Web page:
“We play hurt sometimes…”
Dateline: Bass Pro Shops Southern Open, Lake Logan Martin
I’m going to warn you, you need to buckle up for this one.
It is about family.
It is about fishin’.
It is about faith.
Mainly faith, and my lack of it.
Until I was given the seemingly inexplicable assignment of covering fishing tournaments…me a dude who doesn’t fish, doesn’t like boats much, and one pretty much allergic to the outside.
I’m all about family.
Not much about fishin’.
About faith, none.
But then I got sent to travel the country covering the Elite anglers and all sorts of B.A.S.S. fishing events, and from the get-go, strange things began to happen, and I found myself traveling on,
the road to redemption,
whether I liked it or not.
I came to this business of chasing fish lake to lake pretty much dead from the eyebrows up.
It is hard to have faith in one another, or even a God, when in one year you cover 186 dead bodies, when you cover child molesters, when you cover cold blooded soulless human beings, and especially when, under deadline you have to write countless sentences that begin with,
…the dead infant…
…the child was found bound gaged and…
…all three children were killed by…
Family, becomes your bedrock, faith, not so much.
Now you may think you have the answer, may have been something a preacher told you, a verse read, a prayer said, but until you spend 30 years doing what I have done,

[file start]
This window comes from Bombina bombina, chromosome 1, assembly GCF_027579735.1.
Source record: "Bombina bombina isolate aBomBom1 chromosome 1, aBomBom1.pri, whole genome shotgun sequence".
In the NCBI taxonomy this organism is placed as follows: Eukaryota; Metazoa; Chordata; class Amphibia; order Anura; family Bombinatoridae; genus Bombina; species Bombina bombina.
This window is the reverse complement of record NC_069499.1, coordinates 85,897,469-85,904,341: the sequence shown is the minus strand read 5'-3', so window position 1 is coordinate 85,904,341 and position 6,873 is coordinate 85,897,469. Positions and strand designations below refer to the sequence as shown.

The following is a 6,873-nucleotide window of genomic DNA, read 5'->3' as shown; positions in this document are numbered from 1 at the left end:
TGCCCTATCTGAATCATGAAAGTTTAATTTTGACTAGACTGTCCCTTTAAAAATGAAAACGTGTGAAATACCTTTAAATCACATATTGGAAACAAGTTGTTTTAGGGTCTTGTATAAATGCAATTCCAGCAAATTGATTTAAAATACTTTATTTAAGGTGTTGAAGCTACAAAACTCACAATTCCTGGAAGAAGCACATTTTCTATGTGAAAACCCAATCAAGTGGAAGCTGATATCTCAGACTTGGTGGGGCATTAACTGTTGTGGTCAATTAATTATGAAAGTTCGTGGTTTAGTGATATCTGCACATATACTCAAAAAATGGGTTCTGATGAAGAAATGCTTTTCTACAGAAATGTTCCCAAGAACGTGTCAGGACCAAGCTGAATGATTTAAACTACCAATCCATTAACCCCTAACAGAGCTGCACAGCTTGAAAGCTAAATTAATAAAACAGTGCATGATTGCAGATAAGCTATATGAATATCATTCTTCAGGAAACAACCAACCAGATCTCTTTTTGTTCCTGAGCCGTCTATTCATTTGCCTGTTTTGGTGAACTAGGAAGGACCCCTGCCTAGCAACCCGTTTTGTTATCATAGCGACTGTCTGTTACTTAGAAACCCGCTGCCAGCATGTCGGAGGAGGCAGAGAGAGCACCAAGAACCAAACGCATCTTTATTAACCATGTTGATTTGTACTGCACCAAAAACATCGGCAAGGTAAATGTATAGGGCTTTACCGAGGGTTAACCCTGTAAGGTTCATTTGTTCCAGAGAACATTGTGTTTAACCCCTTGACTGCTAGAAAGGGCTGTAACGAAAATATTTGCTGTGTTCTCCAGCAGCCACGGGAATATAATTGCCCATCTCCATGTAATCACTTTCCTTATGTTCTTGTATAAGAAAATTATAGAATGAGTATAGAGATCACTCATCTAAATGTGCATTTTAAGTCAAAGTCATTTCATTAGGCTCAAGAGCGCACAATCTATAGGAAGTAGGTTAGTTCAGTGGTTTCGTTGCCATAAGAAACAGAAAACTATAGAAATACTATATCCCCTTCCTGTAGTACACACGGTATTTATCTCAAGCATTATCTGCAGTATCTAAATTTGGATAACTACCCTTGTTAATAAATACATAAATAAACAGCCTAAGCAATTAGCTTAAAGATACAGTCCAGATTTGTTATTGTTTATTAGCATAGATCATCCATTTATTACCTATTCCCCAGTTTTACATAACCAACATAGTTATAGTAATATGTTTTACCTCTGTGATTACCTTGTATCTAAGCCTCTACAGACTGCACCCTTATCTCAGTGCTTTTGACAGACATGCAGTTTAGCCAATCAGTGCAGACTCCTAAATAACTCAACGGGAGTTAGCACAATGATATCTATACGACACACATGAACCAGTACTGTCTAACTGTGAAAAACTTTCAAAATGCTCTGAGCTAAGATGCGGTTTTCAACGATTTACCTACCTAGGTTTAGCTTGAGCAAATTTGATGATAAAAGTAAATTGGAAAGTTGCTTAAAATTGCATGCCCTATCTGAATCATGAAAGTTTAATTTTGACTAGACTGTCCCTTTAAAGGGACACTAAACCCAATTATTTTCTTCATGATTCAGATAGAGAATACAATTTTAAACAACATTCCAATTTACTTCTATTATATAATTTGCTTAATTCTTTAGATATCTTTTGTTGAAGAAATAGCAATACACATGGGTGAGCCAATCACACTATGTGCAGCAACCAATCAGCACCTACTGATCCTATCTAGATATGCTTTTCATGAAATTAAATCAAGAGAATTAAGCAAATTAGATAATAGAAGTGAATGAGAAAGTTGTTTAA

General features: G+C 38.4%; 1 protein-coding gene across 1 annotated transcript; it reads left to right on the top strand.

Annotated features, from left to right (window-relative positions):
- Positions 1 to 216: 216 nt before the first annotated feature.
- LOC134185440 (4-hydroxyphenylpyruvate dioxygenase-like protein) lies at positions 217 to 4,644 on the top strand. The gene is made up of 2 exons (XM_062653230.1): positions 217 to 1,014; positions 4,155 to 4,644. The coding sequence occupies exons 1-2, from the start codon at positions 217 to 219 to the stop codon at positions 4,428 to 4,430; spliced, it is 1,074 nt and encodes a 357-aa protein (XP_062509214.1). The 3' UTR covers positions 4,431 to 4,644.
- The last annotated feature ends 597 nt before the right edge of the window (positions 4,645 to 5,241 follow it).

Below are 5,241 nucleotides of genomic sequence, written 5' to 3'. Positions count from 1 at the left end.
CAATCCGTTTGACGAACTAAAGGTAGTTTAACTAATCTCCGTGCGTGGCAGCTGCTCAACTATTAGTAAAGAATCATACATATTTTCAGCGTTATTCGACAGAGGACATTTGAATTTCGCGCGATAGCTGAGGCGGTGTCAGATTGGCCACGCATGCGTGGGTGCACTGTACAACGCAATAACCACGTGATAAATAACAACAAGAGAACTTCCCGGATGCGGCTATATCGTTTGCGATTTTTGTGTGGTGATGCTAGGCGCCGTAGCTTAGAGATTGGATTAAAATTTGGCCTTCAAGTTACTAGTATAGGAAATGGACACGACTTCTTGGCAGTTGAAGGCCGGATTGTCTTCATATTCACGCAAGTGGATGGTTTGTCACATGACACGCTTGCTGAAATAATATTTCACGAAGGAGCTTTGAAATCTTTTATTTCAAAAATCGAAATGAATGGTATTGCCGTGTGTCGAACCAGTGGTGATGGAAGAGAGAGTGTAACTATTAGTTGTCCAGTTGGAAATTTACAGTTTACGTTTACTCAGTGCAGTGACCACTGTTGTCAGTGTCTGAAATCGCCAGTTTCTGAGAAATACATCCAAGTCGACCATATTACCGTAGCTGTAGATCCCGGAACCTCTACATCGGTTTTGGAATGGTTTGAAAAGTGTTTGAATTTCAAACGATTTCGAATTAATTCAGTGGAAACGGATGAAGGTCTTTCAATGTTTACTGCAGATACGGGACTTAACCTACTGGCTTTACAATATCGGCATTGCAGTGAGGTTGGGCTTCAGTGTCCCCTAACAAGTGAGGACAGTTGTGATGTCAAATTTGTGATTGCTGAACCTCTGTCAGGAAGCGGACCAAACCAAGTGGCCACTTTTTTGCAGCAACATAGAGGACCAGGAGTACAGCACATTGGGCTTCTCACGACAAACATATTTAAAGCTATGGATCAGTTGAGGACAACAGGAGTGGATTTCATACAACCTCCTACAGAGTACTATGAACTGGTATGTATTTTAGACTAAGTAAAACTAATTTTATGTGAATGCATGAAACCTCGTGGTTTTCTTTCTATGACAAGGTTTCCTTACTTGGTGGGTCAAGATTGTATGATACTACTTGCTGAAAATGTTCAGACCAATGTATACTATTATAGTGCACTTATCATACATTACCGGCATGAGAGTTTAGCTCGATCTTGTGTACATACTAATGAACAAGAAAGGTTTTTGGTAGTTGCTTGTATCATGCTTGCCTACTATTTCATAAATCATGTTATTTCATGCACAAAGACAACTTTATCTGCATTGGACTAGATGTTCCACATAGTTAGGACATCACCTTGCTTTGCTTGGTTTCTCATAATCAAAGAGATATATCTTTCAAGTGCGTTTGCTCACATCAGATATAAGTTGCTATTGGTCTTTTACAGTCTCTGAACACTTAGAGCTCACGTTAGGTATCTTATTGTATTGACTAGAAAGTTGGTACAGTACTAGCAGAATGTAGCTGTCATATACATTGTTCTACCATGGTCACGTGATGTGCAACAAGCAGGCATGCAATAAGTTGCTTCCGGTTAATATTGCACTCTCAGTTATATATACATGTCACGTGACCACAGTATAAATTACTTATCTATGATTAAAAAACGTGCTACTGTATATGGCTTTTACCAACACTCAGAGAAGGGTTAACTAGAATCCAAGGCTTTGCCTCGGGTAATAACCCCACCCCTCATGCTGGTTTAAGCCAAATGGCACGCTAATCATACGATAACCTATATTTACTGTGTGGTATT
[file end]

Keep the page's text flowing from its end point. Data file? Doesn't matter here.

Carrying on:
until your body count reaches mine,
I’m not listening.
Sorry, but it is the truth.
So basically, B.A.S.S. is sent a shell of a human being, a shell that didn’t much care about what it was doing, sent to an organization that pretty much didn’t care to have the shell here.
Pretty much the exact definition of Epic Fail.
No one knew back then, especially me, that when I left my driveway, took Route 6 to I-84 South, who knew, that I just turned on to the,
road to redemption.
“…dust ourselves off and get back your life…”
The question I ask myself over and over, especially during the long hours that I am alone and driving from one event to another, is this: “Why.”
What could possibly be the reason a non-fishing, non-outdoor guy was sent to do what it is I do now. It can’t be so that I would start fishing, because that hasn’t worked.
I’m finally though beginning to understand, I was done with faith when I had to brush the dust of 9/11 off my shoes, I was in fact, done with YOU.
Lost complete faith, knew, in my heart, the kind had left man.
And just at my lowest point, here I am, in a world I never knew existed, and in an instant I went from covering, meanness, to kindness,
and in my heart I now believe this,